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Mod Pathol. 2014 Dec;27(12):1632-40. doi: 10.1038/modpathol.2014.74. Epub 2014 May 30.

Different micro-RNA expression profiles distinguish subtypes of neuroendocrine tumors of the lung: results of a profiling study.

Author information

1
Institute of Pathology and Neuropathology, University Hospital Essen, University of Duisburg-Essen, Essen, Germany.
2
1] Institute of Pathology and Neuropathology, University Hospital Essen, University of Duisburg-Essen, Essen, Germany [2] Department of interventional Pneumology, Ruhrlandklinik, University Hospital Essen, University of Duisburg-Essen, Essen, Germany.
3
Institute of Pathology, University Hospital Cologne, Cologne, Germany.
4
Department of Medical Oncology, University Hospital Essen, University of Duisburg-Essen, Essen, Germany.
5
Department of Pathology, Helios Klinikum Emil von Behring, Berlin, Germany.

Abstract

MicroRNAs (miRNAs) are a class of small (∼22 nucleotides), non-coding, highly conserved single-stranded RNAs with posttranscriptional regulatory features, including the regulation of cell proliferation, differentiation, survival, and apoptosis. They are deregulated in a broad variety of tumors showing characteristic expression patterns and can, thus, be used as a diagnostic tool. In contrast to non-small cell carcinoma of the lung neuroendocrine lung tumors, encompassing typical and atypical carcinoids, small cell lung cancer and large cell neuroendocrine lung cancer, no data about deregulation of tumor entity-specific miRNAs are available to date. miRNA expression differences might give useful information about the biological characteristics of these tumors, as well as serve as helpful markers.In 12 pulmonary neuroendocrine tumors classified as either typical carcinoid, atypical, large cell neuroendocrine or small cell lung cancer, screening for 763 miRNAs known to be involved in pulmonary cancerogenesis was conducted by performing 384-well TaqMan low-density array real-time qPCR. In the entire cohort, 44 miRNAs were identified, which showed a significantly different miRNA expression. For 12 miRNAs, the difference was highly significant (P<0.01). Eight miRNAs showed a negative (miR-22, miR-29a, miR-29b, miR-29c, miR-367*; miR-504, miR-513C, miR-1200) and four miRNAs a positive (miR-18a, miR-15b*, miR-335*, miR-1201) correlation to the grade of tumor biology. The miRNAs let-7d; miR-19; miR-576-5p; miR-340*; miR-1286 are significantly associated with survival. Members of the miR-29 family seem to be extremely important in this group of tumors. We found a number of miRNAs, which showed a highly significant deregulation in pulmonary neuroendocrine tumors. Moreover, some of these deregulated miRNAs seem to allow discrimination of the various subtypes of pulmonary neuroendocrine tumors. Thus, the analysis of specific sets of miRNAs can be proposed as diagnostic and/or predictive markers in this group of neoplasias.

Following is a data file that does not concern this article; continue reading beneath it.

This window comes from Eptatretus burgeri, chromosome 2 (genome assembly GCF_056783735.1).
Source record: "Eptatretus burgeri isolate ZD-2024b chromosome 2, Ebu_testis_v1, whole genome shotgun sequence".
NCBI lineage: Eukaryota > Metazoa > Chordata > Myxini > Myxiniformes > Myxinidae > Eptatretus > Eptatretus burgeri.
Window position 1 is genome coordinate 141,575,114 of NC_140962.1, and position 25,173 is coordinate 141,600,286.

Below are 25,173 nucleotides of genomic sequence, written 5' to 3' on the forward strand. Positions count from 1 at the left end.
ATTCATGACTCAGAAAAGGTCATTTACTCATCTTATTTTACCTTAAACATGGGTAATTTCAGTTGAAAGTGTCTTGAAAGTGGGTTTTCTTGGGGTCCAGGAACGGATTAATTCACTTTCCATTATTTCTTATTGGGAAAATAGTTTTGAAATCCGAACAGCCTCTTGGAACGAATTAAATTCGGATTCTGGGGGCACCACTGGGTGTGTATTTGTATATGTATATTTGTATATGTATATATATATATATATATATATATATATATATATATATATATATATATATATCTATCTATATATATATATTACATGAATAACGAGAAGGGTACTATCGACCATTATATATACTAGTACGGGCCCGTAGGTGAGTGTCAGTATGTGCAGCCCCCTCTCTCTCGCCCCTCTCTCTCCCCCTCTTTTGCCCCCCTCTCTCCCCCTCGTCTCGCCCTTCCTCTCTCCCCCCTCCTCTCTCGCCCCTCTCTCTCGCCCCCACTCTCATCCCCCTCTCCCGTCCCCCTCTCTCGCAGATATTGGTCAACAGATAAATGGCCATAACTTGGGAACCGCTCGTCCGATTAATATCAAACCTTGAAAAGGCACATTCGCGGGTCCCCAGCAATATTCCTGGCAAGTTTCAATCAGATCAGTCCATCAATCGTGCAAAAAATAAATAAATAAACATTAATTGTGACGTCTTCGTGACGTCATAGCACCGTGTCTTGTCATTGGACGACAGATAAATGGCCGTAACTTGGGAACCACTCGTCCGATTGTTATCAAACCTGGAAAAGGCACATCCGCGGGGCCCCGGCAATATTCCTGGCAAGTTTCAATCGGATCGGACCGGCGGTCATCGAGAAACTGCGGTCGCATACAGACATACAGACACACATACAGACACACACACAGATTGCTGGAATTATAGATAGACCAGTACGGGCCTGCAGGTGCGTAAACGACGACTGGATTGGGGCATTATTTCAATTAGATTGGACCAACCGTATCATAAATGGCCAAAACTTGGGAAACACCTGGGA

PMID:
24875640
DOI:
10.1038/modpathol.2014.74
[Indexed for MEDLINE]
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